This year we welcomed an estimated 710,000 festival goers over three days to the Air Festival, alongside senior representatives from the Royal Air Force, Royal Navy and the British Army. Every year the festival seems to just get bigger and better and it is testament to everyone’s talent and hard work that the Bournemouth Air Festival now has an international reputation for excellence.


Metropole MarketSeptember: 

The first Lansdowne Metropole market was held on Sunday 24th September.  The market is named in honour of the grand Bournemouth Metropole Hotel which was situated on Lansdowne Roundabout before it was destroyed in an air raid during the Second World War.

The market forms part of the investment and focus on Lansdowne which the Council is working on with local businesses and the University.  An additional Christmas extravaganza to end the market will be held on the 17 December.



October saw the Arts by the Sea festival and Hydromania saw the reimagining of the Town Hall with a multi-sensory display of light and sound. Our arts and cultural offer is one of the many reasons our region is thriving and growing and is such a great place to live, work and play.


Future DorsetNovember: 

After a nine month wait, the Rt Hon Sajid Javid MP, Secretary of State for Communities and Local Government announced that he is “minded to” implement the Future Dorset proposal for improving local government in Dorset, by replacing the existing nine councils with two new unitary authorities.

Before the Secretary of state takes his final decision, there is a period until 8 January 2018 for any representations to be made.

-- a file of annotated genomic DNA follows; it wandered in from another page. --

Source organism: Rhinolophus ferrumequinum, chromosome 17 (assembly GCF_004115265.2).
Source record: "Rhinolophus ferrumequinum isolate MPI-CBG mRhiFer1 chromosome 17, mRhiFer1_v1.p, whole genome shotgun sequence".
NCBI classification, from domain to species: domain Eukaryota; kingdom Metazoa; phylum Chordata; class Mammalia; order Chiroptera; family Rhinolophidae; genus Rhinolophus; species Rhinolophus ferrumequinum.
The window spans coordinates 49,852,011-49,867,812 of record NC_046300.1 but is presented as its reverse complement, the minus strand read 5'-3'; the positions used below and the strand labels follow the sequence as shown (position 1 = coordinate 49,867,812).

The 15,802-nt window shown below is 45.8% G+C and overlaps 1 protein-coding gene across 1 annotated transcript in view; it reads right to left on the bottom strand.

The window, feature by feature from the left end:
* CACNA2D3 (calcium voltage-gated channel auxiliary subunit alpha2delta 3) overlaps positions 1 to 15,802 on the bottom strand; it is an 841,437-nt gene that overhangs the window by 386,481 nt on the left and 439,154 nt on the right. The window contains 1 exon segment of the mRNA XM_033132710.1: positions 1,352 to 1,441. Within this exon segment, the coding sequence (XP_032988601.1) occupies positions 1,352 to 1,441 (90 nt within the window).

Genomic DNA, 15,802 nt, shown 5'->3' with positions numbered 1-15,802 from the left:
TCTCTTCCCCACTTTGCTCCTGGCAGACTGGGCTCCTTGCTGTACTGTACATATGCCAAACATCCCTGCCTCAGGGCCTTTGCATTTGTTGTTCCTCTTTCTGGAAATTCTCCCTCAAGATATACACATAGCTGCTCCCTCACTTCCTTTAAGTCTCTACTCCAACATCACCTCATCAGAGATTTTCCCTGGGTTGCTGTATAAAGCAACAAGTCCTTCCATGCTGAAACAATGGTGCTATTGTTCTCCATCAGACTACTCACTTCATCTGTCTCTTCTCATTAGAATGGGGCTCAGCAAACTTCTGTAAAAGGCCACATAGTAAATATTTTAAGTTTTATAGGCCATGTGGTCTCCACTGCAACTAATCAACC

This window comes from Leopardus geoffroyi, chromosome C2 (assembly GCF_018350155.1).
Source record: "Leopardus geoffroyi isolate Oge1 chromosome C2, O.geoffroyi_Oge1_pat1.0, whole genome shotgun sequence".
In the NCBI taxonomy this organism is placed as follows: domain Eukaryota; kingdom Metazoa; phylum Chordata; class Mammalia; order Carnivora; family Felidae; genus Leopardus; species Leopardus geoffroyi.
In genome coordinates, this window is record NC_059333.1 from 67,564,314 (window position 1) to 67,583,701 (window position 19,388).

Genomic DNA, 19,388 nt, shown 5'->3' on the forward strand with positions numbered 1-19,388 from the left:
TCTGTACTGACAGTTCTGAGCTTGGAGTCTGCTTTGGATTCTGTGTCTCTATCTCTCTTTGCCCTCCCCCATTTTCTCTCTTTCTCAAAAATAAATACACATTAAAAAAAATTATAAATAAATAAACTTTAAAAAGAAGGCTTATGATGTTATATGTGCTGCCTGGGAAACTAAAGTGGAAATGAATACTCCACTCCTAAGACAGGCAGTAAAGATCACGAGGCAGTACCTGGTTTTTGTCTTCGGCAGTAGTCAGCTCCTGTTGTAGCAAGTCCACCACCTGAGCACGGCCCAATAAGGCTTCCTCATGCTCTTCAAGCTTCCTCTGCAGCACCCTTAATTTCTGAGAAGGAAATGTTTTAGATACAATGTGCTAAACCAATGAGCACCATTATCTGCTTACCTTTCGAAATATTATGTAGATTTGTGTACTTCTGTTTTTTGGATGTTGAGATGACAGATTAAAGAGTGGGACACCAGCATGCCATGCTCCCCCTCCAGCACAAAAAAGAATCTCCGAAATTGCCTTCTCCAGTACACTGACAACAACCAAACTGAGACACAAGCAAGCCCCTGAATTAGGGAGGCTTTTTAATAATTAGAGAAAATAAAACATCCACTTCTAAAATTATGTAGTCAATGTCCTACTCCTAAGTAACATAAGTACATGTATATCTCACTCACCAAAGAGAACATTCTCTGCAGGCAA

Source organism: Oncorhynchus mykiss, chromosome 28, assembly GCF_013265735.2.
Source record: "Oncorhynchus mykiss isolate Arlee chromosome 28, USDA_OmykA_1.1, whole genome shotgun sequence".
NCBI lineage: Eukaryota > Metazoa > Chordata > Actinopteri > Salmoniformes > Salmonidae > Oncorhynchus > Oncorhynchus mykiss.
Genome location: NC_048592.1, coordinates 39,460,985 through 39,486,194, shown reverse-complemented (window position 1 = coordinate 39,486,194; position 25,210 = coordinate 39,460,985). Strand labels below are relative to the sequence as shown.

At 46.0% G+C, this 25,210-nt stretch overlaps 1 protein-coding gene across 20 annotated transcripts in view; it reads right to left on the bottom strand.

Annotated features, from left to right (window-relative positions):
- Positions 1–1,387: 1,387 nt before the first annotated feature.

Bournemouth GardensDecember: 

This year we introduced a brand new market and lodge to the town centre as part of our Christmas celebrations.  With its fresh look, new stalls and addition of a Santa’s Grotto the Town is looking wonderful this year.

2017 has been a fantastic year for our town and our council. Many thanks to everyone for your contributions in ensuring we continue to build a better Bournemouth.

I wish you all a very Merry Christmas and a happy, healthy and prosperous 2018.


Jane Portman, Managing Director

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Raising awareness of domestic and sexual violence

Domestic violence

In the UK, an estimated 2.1 million people experience some form of domestic abuse each year – around 1.4 million women (8.5% of the population) and 700,000 men (4.5% of the population).

In my role as Domestic and Sexual Violence Coordinator for Bournemouth Borough Council it is evident to me that we, as a society, have a long road to travel to eradicate domestic abuse and violence. The facts speak for themselves.

In England and Wales: